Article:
The Type 45 destroyer HMS Defender leaves Portsmouth naval base on May 1, 2021 for exercises in Scotland, prior to deployment to the Mediterranean, Black Sea and Indo-Pacific region as part of NATO's UK-led Carrier Strike Group 21. Just over seven weeks later, on June 23, 2021, HMS Defender was involved in a major provocation with the Russian armed forces in the Black Sea.

HMS Defender played a critical role in NATO provocations against Moscow leading up to Russia’s invasion of Ukraine.

On June 23, 2021—almost exactly a year to the day prior to the Royal Navy statement on Defender’s role in BALTOPS 22—a Russian patrol ship fired a warning shot at Defender in the Black Sea off the coast of Crimea. This was followed by the dropping of high-explosive fragmentation bombs in the path of the UK vessel. Russia’s defence ministry stated the warship had made a 3-kilometre incursion into Russia’s territorial waters off Cape Fiolent in the south of Crimea.

Britain is up to its neck in provoking and then waging NATO’s war against Russia, having supplied billions of pounds in advanced military hardware to Ukraine. Wallace boasted in his speech to parliament last October, “We have trained 7,000 [Ukrainian troops] so far. We are on target to complete 10,000, and then another 20,000-plus next year,” adding, “We are now looking at what we can do with larger units, by helping Ukraine to train at company and battalion level.”

This is only a glimpse of the real picture concerning the UK’s involvement. The leaked intelligence documents also confirm that UK special forces troops are operating on the ground, in the Ukrainian war zone. A classified document less than two weeks old—dated March 1, 2023—labelled “secret” and headed “US/NATO SOF in UKR”, appears by its markings to have been prepared for senior US defence officials. It lists Britain as supplying more than half of all 97 western special forces (50), followed by Latvia (17); France (15); USA (14); and Netherlands (1).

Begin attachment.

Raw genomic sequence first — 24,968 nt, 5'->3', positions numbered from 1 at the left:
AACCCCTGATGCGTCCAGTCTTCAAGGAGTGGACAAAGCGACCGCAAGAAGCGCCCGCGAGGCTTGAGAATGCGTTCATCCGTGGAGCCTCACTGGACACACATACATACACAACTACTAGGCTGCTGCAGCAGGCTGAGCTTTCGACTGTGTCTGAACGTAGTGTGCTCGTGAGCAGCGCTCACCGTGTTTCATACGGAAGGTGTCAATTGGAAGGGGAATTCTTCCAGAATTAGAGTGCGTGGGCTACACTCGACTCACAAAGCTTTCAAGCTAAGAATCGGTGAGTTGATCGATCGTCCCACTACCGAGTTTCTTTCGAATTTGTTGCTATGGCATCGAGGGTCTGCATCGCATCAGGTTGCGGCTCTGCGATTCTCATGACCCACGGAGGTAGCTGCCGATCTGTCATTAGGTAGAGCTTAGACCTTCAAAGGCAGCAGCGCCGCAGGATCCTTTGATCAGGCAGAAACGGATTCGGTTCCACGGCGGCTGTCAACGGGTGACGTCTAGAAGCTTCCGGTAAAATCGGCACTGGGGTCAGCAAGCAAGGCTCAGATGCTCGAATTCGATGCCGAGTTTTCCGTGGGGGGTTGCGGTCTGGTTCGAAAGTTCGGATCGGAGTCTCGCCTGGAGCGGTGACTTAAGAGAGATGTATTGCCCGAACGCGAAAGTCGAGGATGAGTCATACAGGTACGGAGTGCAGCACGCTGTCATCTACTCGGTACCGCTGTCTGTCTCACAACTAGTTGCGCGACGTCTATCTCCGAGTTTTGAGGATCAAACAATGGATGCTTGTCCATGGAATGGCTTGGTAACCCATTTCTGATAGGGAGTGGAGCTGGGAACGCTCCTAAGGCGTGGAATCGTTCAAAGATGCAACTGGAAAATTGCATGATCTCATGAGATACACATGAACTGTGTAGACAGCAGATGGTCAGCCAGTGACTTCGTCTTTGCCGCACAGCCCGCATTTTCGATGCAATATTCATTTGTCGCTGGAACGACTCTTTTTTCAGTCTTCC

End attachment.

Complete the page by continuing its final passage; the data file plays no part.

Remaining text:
The Guardian noted, “The UK’s special forces include the SAS, the Special Boat Service, the Special Reconnaissance Regiment, as well as several other secretive military units such as the 18 (UKSF) Signals Regiment.”

Britain’s special forces have been involved in the war against Russia from the get-go. As far back as April last year, only two months after Russia’s invasion, the Times published, “British special forces ‘are training local troops in Ukraine’: Serving UK soldiers ‘on ground’ for first time”. It reported, “Officers from two [Ukrainian] battalions stationed in and around the capital said they had undergone military training, one last week and the other the week before.”

The special forces are operating alongside conventional Royal Marine troops. Last December, a leading British army general, Lieutenant General Robert Magowan, admitted that Royal Marines have been deployed on “discreet operations” inside Ukraine.